The Social Security Administration (SSA) announced cost-of-living adjustments to the maximum amount of earnings that are subject to the Social Security tax, as well as a 1.6% increase to monthly Social Security and Supplemental Security Income benefits. This is good news for the nearly 69 million Americans receiving benefits, though this is a modest number compared with last year’s 2.8% increase. In comparison, the average cost-of-living adjustment (COLA) over the last decade has been 1.4%. The Social Security Wage Base will increase in 2020 from $132,900 to $137,700.

The Treasury Department also published inflation-adjusted figures for retirement account savings effective January 1, 2020: 401(k) and 403(b) limits are up, traditional IRA contribution limits stay the same, and almost all other numbers are up as well.

The amount you can contribute to your 401(k) or similar workplace retirement plan goes up by $500 to $19,500. The 401(k) catch-up contribution limit – for employees turning 50 or older anytime in 2020 – will be $6,500, up from $6,000. This is the first increase since 2015. The contribution amount for individual retirement accounts (IRA’s) remains the same for 2020 at $6,000, with a $1,000 catch-up limit if you’re 50 or older.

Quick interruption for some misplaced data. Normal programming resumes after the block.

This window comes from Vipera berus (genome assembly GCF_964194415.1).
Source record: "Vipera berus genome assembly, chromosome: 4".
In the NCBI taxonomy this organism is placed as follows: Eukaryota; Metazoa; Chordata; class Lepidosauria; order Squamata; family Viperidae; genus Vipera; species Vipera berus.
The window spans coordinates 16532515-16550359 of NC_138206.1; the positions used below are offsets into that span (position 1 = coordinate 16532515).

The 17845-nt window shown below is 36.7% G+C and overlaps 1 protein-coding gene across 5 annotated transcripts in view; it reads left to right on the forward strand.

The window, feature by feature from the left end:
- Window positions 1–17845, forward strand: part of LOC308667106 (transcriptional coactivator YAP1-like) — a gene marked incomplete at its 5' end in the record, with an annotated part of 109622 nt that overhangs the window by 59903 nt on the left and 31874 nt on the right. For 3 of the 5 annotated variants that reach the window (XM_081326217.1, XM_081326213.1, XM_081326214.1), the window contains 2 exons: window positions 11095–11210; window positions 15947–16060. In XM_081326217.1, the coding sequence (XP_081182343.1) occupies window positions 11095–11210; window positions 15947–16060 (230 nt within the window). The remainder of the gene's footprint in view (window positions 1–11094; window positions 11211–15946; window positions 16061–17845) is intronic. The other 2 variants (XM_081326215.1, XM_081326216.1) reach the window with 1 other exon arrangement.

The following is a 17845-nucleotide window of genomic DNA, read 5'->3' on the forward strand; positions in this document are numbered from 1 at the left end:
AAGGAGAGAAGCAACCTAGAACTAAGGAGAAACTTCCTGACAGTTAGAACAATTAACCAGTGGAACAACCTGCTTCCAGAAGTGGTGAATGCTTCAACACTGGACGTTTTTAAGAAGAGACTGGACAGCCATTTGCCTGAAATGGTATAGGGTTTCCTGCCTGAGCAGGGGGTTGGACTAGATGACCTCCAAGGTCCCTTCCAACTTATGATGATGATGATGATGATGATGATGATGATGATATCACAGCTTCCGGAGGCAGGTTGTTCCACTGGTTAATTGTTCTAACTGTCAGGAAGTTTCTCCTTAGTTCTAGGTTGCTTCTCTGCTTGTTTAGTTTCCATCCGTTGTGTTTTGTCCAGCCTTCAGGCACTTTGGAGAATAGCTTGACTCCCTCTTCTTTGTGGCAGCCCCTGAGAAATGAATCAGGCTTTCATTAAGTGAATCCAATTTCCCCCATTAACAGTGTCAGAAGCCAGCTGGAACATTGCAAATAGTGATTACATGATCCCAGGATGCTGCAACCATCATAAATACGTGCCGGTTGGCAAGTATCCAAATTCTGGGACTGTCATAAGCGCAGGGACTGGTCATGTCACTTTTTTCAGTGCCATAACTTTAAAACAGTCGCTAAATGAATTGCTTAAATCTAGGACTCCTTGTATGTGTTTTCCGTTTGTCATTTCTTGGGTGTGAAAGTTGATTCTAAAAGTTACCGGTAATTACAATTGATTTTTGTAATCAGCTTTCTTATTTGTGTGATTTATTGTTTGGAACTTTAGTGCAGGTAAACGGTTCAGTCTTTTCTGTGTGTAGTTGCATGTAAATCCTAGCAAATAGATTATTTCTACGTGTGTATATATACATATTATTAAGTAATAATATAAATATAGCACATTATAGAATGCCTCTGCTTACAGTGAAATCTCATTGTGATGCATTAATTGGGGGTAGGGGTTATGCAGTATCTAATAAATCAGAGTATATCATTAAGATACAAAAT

Retirement Plan Limitations 2020 2019
Annual 401(k), 403(b) and 457 deferral limit $19,500 $19,000
401(k), 403(b) and 457 contribution catch up limit $6,500 $6,000
Annual contribution limit “415 limit” $57,000 $56,000
Annual compensation limit $285,000 $280,000
Highly Compensated employee definition $130,000 $125,000
Key employee definition for top-heavy plan $185,000 $180,000
Income subject to Social Security (wage base) $137,700 $132,900
Annual IRA contribution limit $6,000 $6,000
Annual IRA catch up contribution limit $1,000 $1,000


The Saver’s Tax Credit for low-to-moderate income workers will reflect modest adjustments as well. The Saver’s Credit is a tax break that’s available to many people with modest incomes, offering a way for savers to make their money work harder for them. The credit is between 10-50% of the individual’s eligible contribution up to $2,000. The limit for 2020 is $32,500 for singles, $48,750 for head of household, and $65,000 for married couples filing jointly.

Should you have any questions regarding the various limitations that apply to retirement plans, including some that are not included in the above table, please contact our retirement plan services team.